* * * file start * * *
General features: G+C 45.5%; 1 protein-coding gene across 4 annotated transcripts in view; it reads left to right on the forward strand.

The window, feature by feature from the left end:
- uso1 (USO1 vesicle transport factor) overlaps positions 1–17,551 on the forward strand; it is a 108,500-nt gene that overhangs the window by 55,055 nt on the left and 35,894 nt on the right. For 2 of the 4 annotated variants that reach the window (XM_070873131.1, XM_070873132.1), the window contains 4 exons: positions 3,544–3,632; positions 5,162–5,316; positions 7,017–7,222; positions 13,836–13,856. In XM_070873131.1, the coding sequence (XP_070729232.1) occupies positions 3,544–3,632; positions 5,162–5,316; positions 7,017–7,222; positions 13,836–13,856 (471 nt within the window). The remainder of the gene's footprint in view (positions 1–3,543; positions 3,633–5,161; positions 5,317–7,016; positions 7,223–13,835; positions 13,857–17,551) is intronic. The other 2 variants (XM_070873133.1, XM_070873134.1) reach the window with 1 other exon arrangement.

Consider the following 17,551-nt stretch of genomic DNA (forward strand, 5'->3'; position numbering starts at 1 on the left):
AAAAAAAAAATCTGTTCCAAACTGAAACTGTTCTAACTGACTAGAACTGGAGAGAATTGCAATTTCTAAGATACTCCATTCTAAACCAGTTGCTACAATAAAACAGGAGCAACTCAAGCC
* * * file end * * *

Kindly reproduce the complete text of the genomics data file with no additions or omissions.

General features: G+C 45.5%; 1 protein-coding gene across 4 annotated transcripts in view; it reads left to right on the forward strand.

The window, feature by feature from the left end:
- uso1 (USO1 vesicle transport factor) overlaps positions 1–17,551 on the forward strand; it is a 108,500-nt gene that overhangs the window by 55,055 nt on the left and 35,894 nt on the right. For 2 of the 4 annotated variants that reach the window (XM_070873131.1, XM_070873132.1), the window contains 4 exons: positions 3,544–3,632; positions 5,162–5,316; positions 7,017–7,222; positions 13,836–13,856. In XM_070873131.1, the coding sequence (XP_070729232.1) occupies positions 3,544–3,632; positions 5,162–5,316; positions 7,017–7,222; positions 13,836–13,856 (471 nt within the window). The remainder of the gene's footprint in view (positions 1–3,543; positions 3,633–5,161; positions 5,317–7,016; positions 7,223–13,835; positions 13,857–17,551) is intronic. The other 2 variants (XM_070873133.1, XM_070873134.1) reach the window with 1 other exon arrangement.

Consider the following 17,551-nt stretch of genomic DNA (forward strand, 5'->3'; position numbering starts at 1 on the left):
AAAAAAAAAATCTGTTCCAAACTGAAACTGTTCTAACTGACTAGAACTGGAGAGAATTGCAATTTCTAAGATACTCCATTCTAAACCAGTTGCTACAATAAAACAGGAGCAACTCAAGCC